milk production milk supply

Understanding breastmilk production

breastmilk production


Understanding your breastmilk production

Breastfeeding can be a wonderful experience, but it can also be stressful— especially in those first sleep-deprived days when you and your baby are just getting the hang of things. One thing that can bring peace of mind is cutting through the mystery of milk supply. Understanding your breastmilk production during the first few days and the science behind this critical process will help make sure that you and baby get off to the very best start—or the breast start, as we like to say.

At first, it’s all about hormones

Lactation is hormonally driven during the first few days. Long before birth, your body starts Lactogenesis 1 and begins making colostrum, the concentrated, nutrient-filled, immune-supportive newborn milk your baby will consume first. Typically two to three days after delivery, Lactogenesis 2 begins as colostrum transitions into mature milk; your body’s changing hormones trigger an increase in breast fullness (sometimes described as milk “coming in”).

How breastmilk production works

Frequent feeding helps you make breastmilk. When your baby suckles at your breast it stimulates the release of hormones called oxytocin and prolactin. Oxytocin serves many purposes, but one of its most critical (besides orgasms! And bonding. And labor contractions. See, it’s amazing!) is stimulating milk flow, by causing your milk-making glands to contract so that milk flows to your baby. The other critical hormone at work is prolactin. Prolactin tells your body to make milk, creating a virtuous cycle: Breastfeeding stimulates prolactin and oxytocin, which stimulates milk production and flow, which allows your baby to take in breast milk, which stimulates more prolactin and oxytocin! Because of this, frequent feeding is critical to laying down long-term breastmilk production.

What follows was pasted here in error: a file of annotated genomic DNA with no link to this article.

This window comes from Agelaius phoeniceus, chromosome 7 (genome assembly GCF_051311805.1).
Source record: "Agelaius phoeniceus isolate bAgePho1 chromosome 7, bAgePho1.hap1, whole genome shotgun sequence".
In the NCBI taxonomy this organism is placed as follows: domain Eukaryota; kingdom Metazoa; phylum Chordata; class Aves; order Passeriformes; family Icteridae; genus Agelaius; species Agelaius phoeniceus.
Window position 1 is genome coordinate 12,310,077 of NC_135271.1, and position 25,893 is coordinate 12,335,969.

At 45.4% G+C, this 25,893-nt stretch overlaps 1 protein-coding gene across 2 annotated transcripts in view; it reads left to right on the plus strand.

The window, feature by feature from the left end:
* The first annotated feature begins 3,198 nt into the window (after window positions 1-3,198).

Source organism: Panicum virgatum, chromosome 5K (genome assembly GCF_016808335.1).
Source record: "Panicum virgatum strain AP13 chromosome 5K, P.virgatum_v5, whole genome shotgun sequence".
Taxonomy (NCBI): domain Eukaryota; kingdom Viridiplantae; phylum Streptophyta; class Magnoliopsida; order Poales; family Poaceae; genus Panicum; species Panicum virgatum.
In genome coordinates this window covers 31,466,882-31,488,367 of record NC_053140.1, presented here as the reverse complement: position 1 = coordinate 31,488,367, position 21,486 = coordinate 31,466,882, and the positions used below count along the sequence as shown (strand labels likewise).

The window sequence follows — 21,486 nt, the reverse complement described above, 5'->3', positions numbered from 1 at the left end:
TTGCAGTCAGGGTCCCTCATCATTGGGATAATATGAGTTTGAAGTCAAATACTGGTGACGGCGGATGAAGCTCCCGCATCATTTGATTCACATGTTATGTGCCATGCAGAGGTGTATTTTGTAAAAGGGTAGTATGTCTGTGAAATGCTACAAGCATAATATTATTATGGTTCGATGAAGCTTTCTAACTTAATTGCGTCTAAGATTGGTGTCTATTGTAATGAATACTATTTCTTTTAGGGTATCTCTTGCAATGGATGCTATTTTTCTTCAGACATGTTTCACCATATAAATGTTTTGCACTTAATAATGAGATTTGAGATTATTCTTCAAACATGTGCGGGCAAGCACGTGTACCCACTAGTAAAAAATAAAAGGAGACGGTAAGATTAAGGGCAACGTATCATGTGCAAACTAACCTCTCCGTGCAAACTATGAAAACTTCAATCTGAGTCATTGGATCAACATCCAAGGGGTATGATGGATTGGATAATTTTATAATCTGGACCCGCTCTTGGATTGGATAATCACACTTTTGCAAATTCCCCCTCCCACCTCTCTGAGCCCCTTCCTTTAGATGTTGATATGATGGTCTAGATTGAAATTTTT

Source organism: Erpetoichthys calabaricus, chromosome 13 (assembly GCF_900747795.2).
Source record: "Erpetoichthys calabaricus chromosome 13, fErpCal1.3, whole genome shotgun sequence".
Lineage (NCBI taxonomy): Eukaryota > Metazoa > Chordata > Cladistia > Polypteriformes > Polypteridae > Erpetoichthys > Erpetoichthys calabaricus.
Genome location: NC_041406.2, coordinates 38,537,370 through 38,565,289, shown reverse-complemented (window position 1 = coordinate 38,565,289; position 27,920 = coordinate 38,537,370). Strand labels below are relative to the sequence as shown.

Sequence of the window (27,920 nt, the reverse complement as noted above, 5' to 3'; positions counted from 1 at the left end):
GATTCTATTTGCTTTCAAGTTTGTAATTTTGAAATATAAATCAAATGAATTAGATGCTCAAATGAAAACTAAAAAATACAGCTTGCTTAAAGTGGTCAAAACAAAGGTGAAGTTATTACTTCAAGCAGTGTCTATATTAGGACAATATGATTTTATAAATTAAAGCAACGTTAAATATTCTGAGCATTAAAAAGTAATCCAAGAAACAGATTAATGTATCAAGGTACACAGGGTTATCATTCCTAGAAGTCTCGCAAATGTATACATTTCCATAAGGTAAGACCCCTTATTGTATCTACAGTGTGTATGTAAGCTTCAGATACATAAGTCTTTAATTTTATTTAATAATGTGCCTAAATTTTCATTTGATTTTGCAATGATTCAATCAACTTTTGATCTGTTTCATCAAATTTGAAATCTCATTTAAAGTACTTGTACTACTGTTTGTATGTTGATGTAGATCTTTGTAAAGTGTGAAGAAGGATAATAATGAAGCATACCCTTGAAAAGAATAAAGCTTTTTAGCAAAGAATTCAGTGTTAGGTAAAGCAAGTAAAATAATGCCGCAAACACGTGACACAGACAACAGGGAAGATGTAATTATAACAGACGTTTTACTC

Frequent, small feeds are normal

Often, parents worry when their babies want to feed very frequently in the beginning, because they think this is a sign that the baby isn’t getting enough milk. In fact, it’s totally normal for newborns to only consume about 1-2 tablespoons of colostrum in the first 24 hours. The main objective here is to build a good milk supply, because once lactation is established, Lactogenesis 3 takes over and breastfeeding becomes primarily a supply and demand-driven process—or as we like to say in lactation-world, “demand and supply” as the baby “demands” milk by suckling, which in turn increases supply. Feeding frequently and maximizing skin-to-skin contact with your infant are both great ways to increase breastmilk production.

Supply concerns

When breastfeeding, your body makes milk 24/7. The emptiness of the breast affects how fast that production happens, though. Full breasts produce milk more slowly than empty breasts, so feeding (or pumping) more frequently is helpful if you’re trying to increase milk output.

Get support

Understanding your breastmilk production during the first few days can be very helpful to a good start, but remember, every person—and baby!—is different. Lactation consultants can help with latching concerns, provide tips about increasing (or decreasing) milk supply, and provide support and reassurance.

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